Register Your Emergency Contact Information Week | Families

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Register Your Emergency Contact Information Week

If you are involved in a crash, who would you want police to notify?  In Florida, residents have  the ability to make that decision before an emergency strikes. To date, more than 5 million Floridians have registered their  emergency contacts with the Florida Department of Highway Safety and Motor Vehicles.  Gov. Rick Scott signed a proclamation to name Oct. 2 - 8, 2011, Register Your Emergency Contact Information Week in  Florida, and DHSMV is teaming up with the Division of Emergency Management to encourage all Floridians to register  their contacts.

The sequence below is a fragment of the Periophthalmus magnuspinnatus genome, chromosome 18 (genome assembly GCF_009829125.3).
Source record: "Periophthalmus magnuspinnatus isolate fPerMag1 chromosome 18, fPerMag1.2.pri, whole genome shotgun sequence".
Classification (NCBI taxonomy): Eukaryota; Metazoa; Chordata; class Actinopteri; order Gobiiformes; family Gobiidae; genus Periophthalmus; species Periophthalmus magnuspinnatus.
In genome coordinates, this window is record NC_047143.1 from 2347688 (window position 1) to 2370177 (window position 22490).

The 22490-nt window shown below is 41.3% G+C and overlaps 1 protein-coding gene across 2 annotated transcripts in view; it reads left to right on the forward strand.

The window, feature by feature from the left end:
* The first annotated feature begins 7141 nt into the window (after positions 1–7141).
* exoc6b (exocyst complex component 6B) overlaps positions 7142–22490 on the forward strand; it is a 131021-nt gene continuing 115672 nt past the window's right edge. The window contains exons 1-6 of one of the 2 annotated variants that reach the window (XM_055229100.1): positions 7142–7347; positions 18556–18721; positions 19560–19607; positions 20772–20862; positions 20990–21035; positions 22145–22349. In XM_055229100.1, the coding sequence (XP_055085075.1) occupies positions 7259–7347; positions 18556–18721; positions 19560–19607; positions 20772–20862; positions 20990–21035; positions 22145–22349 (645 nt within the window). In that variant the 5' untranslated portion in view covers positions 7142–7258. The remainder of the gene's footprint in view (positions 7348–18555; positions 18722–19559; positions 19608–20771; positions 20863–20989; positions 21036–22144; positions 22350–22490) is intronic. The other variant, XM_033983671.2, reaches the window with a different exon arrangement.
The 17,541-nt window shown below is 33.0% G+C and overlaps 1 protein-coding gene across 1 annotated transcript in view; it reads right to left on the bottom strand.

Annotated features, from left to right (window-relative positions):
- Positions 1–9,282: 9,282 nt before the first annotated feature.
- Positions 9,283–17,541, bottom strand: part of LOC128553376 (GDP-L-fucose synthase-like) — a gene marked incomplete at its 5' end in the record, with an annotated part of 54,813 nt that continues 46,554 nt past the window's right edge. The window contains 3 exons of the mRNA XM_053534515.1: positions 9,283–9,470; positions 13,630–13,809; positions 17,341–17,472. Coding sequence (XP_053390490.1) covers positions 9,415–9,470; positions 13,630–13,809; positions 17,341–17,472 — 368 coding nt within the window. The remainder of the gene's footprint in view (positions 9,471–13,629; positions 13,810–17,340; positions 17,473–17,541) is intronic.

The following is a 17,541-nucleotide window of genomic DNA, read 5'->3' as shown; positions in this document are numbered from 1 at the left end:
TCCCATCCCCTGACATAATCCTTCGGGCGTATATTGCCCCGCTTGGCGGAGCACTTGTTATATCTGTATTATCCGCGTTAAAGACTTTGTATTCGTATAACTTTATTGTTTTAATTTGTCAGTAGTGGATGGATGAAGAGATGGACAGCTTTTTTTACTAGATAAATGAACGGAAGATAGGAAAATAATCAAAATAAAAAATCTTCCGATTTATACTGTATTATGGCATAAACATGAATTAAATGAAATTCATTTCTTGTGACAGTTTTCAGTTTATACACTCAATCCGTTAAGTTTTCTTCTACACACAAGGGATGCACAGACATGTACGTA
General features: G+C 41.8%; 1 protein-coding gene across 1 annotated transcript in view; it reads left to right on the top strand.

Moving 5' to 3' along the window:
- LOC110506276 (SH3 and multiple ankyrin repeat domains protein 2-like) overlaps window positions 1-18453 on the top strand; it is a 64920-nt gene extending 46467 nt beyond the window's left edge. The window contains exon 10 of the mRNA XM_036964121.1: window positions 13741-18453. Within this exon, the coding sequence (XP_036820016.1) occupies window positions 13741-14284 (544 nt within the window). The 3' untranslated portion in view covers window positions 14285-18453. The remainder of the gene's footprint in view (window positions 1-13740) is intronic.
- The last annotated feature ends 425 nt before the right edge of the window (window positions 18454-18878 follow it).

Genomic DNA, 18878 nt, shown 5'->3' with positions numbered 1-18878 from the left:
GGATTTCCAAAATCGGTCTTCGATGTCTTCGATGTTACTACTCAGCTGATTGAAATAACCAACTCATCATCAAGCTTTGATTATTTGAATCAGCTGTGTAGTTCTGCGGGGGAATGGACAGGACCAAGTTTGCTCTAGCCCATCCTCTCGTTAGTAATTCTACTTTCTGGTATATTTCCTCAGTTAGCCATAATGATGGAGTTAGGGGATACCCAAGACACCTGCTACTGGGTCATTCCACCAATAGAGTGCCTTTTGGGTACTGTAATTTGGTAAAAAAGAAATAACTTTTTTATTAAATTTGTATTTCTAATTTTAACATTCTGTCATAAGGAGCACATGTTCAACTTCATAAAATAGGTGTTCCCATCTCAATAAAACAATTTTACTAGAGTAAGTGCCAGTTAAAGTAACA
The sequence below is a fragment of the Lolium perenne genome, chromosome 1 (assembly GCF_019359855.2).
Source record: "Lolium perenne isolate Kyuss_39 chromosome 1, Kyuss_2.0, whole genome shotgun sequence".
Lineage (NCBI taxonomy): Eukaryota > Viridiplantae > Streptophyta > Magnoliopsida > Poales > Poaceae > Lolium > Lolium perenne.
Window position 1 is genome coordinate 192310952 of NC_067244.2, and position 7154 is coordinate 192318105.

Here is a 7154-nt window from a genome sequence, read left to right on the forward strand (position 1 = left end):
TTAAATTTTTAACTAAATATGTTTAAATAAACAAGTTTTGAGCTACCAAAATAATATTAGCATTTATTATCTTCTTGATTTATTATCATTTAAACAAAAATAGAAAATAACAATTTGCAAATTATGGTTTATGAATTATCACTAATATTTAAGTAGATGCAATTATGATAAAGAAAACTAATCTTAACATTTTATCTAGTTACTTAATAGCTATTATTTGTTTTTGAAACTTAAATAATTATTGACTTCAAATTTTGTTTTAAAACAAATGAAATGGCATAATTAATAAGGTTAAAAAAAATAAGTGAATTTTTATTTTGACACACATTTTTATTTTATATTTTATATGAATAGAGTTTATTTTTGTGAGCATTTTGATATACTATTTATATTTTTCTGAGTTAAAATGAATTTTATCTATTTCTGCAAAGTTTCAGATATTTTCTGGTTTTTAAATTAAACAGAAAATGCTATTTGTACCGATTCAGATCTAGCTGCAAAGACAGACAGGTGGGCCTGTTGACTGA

“We are pleased to reach the 5 million mark, and the Department continues to encourage all of Florida’s 15.5 million  licensed drivers to register their contacts with us,” said DHSMV Executive Director Julie L. Jones. “As we celebrate  Register Your Emergency Contact Information Week this first week of October, please register and encourage your friends  and family members to do so, too.”    The Emergency Contact Information program allows licensed drivers and identification card holders to submit two  contacts to notify in the event of an emergency, such as a vehicle crash. The information can then be accessed only in the event of an emergency and only by law enforcement officers to find designated contacts. “By registering in this voluntary and time saving program, residents can ensure that in the event of an emergency, the  proper authorities will be able to connect loved ones to the injured person in a timely manner,” said Director of the Florida  Division of Emergency Management Bryan W. Koon.  “We encourage all Floridians to consider the value of this  notification system and register today.”  Signing up is quick and convenient.  Register from the convenience of your home or at work through the Internet at and at any driver license office in the state, to include those operated by county tax collectors. There  is no cost to register your contact information.     The concept for the ECI program came to fruition after the tragic death of Tiffiany Olson, who died in a motorcycle crash  in December 2005.  Law enforcement officials did not have any contact information to timely notify her mother Christine  Olson of the crash that led to her daughter’s death.  Christine Olson founded To Inform Families First and with the help of her state representative, Rep. Bill Galvano, she brought an idea to the Department to allow people to register and law  enforcement to access emergency contacts so that other families may receive quick notification. DHSMV launched the program during the first week of October 2006. 

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